Moving to Colorado Springs When the Weather Is Really Bad

Moving in bad weatherBy Julie DeLong, A-1 Freeman Moving Group 

Preparation and determination ought to be the hypnotic chants for everyone arranging a move, but when you're moving to Colorado Springs between late autumn and springtime, you need to be ready for a "weather event" with a moment's notice. Few areas of the US are actually free from intense weather conditions, from snow storms across much of the nation, to heavy down pours in the warmer South. So, where do you turn if you are going on the path exactly as soon as the weather man is saying you should not think about it?

You will find absolutely nothing you can do about a blizzard yet having a backup plan can help you survive virtually any storm. Have a checklist (there are several decent moving apps for this sort of situation) should you need to divert and reschedule and incorporate these matters in your list.

Alert Your Realtor

On the off odds your real estate professional hasn't observed a weather report, make sure they know that there is a weather system coming, and you may have to defer vacating the property. Real estate dealings seldom happen in a vacuum and if you are affected, so can be your buyers, their buyers, and so on. Do not worry, it will all work out.

Ask Your Professional Moving Company Regarding Their Inclement Weather Policy

If you know you will be moving while there is a chance of nasty weather, ask your moving company in Colorado Springs regarding how they handle it. Keeping their workers safe is vital, and they're going to employ a protocol for bad weather. This may lead to loading as much as they are able to and returning when things clear up to finish or perhaps delaying to load at all. If conditions turn dangerous on the road they will pull over until the streets are safe to travel. Simply speaking, getting there safely is the top priority. Unless the weather event is intense, the majority of interstates are cleared quickly.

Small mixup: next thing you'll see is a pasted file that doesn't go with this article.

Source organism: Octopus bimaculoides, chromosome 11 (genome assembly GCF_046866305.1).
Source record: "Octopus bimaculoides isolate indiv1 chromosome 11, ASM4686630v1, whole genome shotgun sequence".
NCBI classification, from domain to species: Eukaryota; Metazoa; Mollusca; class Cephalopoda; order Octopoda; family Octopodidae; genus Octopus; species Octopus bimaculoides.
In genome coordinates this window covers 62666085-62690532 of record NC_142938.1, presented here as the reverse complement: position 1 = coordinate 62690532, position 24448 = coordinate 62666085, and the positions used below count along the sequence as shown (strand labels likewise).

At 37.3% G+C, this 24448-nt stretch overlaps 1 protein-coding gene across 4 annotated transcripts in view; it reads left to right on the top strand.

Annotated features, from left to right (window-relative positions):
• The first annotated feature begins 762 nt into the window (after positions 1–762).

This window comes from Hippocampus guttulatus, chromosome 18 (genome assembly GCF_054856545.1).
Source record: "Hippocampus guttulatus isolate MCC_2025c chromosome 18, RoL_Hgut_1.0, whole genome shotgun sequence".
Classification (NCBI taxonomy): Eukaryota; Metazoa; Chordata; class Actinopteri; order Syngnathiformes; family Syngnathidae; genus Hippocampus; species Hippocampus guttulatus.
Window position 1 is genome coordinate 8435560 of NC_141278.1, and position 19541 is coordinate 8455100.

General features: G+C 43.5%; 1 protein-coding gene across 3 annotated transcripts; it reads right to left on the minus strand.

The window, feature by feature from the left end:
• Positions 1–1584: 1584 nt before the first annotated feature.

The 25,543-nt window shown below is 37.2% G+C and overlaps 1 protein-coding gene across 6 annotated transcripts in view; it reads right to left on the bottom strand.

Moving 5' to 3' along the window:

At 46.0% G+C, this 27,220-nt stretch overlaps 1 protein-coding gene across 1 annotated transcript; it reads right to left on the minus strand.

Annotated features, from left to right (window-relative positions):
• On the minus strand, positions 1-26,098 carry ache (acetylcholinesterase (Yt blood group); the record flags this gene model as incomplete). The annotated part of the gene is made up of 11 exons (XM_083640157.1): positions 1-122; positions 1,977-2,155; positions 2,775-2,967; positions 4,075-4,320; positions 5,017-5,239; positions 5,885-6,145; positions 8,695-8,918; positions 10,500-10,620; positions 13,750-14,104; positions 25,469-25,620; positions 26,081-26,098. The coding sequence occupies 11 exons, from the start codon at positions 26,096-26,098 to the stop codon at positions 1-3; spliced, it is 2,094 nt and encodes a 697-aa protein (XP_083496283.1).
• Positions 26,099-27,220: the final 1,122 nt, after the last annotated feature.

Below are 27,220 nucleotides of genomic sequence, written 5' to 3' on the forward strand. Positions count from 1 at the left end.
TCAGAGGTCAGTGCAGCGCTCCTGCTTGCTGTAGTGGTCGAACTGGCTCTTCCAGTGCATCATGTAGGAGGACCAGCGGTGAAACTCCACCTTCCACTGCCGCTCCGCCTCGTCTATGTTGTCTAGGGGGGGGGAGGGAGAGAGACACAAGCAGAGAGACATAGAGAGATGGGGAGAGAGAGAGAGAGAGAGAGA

Plan Your Own Storm Safety

How you deal with your family members during the storm depends on a number of factors--how far are you moving, do you expect to lose electricity (many new areas have underground lines), will you be safe staying in your old house and camping out, do you have lodging reservations along the way?

Camping out will not be enjoyable in an empty home having a cleaned-out refrigerator and the threat of a loss of power, so staying in a hotel or with family might be a better choice. Should you be anticipating a few inches of snow and then clearing and melting that may be simple to deal with; if you've got an ice storm and downed trees and power lines, and continued sub-freezing temps, you'll want to go on and move your family members to other lodgings. Ice may produce more serious hold-ups than rain or snow, thus be ready for a few days of waiting if ice is the problem.

If you are along the way and terrible weather is anticipated, go on and get motel reservations. Even though you feel you can get through, or you are not sure how much the impact will be, remember that hotel rooms are finite, and you don't want to become trapped in a sketchy area with your loved ones. Many non-pet lodges make exceptions in bad weather and they're welcome inside your room.

Pack a cooler or two with snacks, drinks, and sandwiches--when the power's out, dining places may not be open. Furthermore, have blankets, numerous chargers, and flares in the car in case you have car problems or get in an accident--help may come, and often will be slowed.

Keeping the New House Clean

Reality check--all the blankets and bath towels in the world aren't likely to keep your floors tidy when you're moving in wet, wintry weather. It is possible to prevent some dirt and scuffs by putting down heavy cardboard over the most heavily trafficked spots, but unless the professional movers in Colorado Springs remove their shoes or boots each time they come in the residence, it is an uphill struggle. Schedule a carpet cleaning as soon as you can, and vacuum and mop hardwood floors as soon as things are inside.

If you're delayed a few days by weather, remember there's little you can do to push things along. Relaxing could be a challenge, but you will be in your new house for many years and the Great Blizzard of 2019 (or 2020) will end up as a portion of the family lore before very long.


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